Ps. 144: David praises God, who trains him for war. This is a difficult psalm in the context of “Love your enemies”. David sees deliverance by God as the key to prosperity and peace in the land.

Ps. 145: Headed “A psalm of praise. Of David” this one does what it says! 4 sections begin with statements about God’s character.

Ps. 146: A psalm of praise to God. Comparison between trusting in mortals and in the sovereign Lord of creation, salvation, healing, love and protection, who rules for ever.

Ps. 147: A psalm of praise to the God of Israel (thought to be exclusive) for his works in the life of the nation, creation, sustaining the earth. Poetry about the weather. Sing praises to God!

Israel is another name for Jacob. Christians believe that they are included as sons/daughters of the patriarchs as well as being children of God.

Ps. 148: “Praise the Lord, ye heavens adore him” is a hymn inspired by this psalm. Let all creation praise the creator.

Ps. 149: A song of praise to God, who is creator and King. Prayer about vengeance against other nations is difficult in the light of other scriptures.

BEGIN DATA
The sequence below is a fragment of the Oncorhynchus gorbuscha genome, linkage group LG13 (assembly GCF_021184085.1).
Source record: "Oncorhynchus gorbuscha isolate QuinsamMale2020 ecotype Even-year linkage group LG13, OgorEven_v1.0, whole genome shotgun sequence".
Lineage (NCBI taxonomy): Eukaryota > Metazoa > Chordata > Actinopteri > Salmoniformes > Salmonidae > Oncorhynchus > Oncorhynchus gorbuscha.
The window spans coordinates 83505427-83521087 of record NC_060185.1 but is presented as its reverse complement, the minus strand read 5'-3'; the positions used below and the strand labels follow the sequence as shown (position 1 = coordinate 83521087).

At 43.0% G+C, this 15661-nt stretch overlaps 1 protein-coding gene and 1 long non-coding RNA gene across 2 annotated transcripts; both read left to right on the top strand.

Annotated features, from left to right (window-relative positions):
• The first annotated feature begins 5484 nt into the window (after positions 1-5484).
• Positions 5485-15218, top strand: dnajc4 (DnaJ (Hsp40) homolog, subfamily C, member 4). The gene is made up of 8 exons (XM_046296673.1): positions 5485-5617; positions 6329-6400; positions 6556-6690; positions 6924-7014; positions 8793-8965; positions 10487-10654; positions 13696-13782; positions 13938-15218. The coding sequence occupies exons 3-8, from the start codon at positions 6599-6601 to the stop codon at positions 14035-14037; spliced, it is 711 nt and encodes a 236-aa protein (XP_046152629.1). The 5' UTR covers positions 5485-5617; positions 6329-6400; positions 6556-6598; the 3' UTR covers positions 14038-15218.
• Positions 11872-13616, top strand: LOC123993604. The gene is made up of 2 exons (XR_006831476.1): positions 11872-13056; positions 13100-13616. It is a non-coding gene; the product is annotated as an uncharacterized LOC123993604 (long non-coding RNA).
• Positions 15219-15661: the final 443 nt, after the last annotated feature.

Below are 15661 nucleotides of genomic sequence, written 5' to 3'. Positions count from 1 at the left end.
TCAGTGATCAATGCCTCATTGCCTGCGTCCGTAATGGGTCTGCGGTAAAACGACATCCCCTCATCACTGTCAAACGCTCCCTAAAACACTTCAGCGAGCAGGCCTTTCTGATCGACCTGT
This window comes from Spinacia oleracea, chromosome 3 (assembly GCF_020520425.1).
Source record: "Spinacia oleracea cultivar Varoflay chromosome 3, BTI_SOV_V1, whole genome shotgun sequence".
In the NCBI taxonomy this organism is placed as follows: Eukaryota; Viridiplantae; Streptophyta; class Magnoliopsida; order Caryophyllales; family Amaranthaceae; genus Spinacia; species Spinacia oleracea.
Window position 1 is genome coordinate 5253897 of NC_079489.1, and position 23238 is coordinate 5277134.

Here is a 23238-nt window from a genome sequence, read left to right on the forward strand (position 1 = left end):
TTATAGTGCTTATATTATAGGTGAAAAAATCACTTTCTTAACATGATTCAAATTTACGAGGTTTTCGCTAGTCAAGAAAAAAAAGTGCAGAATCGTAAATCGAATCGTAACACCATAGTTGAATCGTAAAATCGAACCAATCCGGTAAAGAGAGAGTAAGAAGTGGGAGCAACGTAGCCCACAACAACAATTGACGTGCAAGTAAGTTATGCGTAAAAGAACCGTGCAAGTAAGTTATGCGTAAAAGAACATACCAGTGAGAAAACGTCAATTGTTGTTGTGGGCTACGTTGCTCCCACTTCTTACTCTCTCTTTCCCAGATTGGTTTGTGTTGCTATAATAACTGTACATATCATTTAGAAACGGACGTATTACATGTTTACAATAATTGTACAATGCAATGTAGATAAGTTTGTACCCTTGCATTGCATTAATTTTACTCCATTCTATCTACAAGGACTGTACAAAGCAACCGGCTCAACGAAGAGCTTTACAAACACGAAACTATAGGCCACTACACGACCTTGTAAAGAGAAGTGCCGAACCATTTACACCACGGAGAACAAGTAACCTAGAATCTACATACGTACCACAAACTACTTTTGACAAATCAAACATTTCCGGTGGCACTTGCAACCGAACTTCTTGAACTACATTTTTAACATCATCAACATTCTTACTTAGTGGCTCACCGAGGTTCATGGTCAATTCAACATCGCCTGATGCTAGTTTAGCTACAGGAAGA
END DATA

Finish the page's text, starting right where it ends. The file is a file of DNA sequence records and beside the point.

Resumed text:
Ps. 150: A wonderful psalm of praise to end with. Praise God in his sanctuary, for his acts of power. Use every sort of musical instrument, dance! All living things, praise the Lord!

Having the goal of Tweeting about each Psalm has helped me focus and analyse the construction. I have noticed details in some of the psalms, which I had glossed over previously. The differences between the outlook of the Psalmists and that of Jesus Christ struck me quite forcibly, especially in some of these later psalms included in this post.

I am taking a break from reading a Psalm a day and reading some of the New Testament on a regular basis, alongside the study materials I use. (Mentioned in my What I read in December post.)

The Psalms have much to teach us, but they have to be read in the context of the Bible as a whole. For example, Israel is another name for Jacob. Christians believe that they are included as sons/daughters of the patriarchs as well as being children of God. Psalm 147 uses Israel as the name of a nation.